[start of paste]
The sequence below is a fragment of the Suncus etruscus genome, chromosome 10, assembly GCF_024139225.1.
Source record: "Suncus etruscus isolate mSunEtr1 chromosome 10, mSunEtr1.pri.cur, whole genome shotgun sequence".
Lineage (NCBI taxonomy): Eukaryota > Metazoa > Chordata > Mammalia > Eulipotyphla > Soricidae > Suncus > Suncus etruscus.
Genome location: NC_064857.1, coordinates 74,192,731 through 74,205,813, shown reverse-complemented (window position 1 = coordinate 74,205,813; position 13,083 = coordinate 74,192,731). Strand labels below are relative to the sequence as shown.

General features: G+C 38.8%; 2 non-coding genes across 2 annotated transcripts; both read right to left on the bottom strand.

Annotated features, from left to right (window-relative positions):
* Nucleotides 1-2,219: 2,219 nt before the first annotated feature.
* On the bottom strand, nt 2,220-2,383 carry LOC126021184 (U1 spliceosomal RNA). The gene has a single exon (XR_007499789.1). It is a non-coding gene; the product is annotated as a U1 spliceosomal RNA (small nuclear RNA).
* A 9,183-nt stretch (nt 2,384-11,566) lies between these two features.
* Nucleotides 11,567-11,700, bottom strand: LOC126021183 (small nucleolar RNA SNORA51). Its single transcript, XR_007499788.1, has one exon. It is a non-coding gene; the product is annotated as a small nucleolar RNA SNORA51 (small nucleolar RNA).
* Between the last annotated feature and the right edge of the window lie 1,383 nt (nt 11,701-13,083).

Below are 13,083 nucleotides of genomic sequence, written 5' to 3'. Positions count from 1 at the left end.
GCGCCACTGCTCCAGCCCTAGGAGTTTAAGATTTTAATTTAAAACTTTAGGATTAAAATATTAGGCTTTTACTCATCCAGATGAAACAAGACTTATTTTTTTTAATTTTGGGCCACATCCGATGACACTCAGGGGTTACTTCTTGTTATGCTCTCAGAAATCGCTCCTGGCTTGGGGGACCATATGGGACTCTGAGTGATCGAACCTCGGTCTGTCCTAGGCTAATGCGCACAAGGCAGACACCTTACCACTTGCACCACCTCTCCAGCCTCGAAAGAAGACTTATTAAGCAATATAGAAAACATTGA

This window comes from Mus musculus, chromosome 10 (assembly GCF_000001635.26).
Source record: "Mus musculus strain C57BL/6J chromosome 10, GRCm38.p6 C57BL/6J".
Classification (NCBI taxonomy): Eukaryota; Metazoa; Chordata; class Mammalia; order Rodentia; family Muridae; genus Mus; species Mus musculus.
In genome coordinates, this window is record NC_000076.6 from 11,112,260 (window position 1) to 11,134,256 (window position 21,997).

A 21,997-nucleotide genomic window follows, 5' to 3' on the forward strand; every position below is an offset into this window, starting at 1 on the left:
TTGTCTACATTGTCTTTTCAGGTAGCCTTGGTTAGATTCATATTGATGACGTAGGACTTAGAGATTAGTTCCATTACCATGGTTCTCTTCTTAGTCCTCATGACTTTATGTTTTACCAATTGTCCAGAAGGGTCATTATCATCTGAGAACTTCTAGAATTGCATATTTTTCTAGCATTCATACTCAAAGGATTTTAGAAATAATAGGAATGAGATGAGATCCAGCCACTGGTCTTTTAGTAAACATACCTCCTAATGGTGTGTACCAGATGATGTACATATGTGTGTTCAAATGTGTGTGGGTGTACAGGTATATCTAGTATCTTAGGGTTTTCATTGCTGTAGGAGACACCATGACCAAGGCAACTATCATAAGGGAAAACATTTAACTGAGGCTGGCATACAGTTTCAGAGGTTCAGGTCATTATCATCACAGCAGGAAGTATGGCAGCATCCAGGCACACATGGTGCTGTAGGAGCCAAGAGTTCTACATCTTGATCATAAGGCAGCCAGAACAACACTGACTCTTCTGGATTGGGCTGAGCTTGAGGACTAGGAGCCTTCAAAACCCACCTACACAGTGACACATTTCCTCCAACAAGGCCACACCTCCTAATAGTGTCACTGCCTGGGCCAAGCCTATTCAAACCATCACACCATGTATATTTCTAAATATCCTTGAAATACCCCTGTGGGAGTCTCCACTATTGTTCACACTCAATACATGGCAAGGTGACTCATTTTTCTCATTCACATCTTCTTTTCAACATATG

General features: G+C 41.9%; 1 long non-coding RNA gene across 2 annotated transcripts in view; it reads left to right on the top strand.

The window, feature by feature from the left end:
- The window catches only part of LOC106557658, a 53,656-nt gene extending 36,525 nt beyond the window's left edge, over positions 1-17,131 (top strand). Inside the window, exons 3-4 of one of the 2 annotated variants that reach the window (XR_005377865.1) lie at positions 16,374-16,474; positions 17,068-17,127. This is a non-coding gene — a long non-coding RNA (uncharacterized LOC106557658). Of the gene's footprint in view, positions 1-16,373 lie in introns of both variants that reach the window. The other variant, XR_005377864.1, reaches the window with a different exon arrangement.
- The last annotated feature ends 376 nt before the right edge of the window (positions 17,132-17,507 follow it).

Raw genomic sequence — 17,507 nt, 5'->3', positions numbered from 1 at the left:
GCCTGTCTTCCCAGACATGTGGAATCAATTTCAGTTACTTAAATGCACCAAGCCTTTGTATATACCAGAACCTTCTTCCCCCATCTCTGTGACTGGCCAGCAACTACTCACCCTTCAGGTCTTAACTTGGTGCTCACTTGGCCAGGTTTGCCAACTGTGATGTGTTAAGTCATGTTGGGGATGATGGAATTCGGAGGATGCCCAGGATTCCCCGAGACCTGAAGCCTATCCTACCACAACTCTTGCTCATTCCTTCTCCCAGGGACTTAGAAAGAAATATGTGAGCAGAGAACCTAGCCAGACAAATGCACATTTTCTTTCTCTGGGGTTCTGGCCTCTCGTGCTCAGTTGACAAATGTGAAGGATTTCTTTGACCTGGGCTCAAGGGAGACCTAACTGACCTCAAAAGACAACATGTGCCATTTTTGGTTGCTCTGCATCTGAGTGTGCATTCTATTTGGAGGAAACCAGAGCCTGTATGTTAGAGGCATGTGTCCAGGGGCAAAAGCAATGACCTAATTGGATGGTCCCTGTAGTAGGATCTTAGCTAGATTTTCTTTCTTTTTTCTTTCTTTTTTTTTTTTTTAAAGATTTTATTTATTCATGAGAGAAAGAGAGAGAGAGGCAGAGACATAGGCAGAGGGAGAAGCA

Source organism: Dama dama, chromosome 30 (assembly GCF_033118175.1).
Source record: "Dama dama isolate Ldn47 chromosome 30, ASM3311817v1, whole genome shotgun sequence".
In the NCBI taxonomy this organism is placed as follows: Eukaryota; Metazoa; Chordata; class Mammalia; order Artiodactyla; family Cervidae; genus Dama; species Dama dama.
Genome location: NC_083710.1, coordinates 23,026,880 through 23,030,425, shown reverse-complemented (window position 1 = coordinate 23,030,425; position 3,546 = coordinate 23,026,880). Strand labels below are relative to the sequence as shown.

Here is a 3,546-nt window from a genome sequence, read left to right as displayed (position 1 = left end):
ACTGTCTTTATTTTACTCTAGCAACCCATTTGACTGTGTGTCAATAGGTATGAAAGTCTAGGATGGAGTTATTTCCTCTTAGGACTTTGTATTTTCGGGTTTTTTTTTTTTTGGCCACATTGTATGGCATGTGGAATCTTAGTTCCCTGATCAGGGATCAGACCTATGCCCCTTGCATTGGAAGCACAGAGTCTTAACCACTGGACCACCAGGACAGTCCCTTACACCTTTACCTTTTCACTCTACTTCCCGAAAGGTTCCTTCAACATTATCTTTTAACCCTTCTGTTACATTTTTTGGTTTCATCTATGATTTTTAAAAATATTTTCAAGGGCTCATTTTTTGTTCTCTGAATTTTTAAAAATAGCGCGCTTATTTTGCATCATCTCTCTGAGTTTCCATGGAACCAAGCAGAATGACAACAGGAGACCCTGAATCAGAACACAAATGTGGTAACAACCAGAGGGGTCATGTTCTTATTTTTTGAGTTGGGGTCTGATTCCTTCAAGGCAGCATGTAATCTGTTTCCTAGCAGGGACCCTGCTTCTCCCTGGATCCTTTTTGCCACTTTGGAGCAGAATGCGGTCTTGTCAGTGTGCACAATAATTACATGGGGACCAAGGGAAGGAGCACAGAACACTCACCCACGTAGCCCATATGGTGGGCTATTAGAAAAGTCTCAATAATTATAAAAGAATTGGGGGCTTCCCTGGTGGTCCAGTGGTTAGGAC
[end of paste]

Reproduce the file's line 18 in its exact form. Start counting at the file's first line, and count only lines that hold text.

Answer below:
A 21,997-nucleotide genomic window follows, 5' to 3' on the forward strand; every position below is an offset into this window, starting at 1 on the left: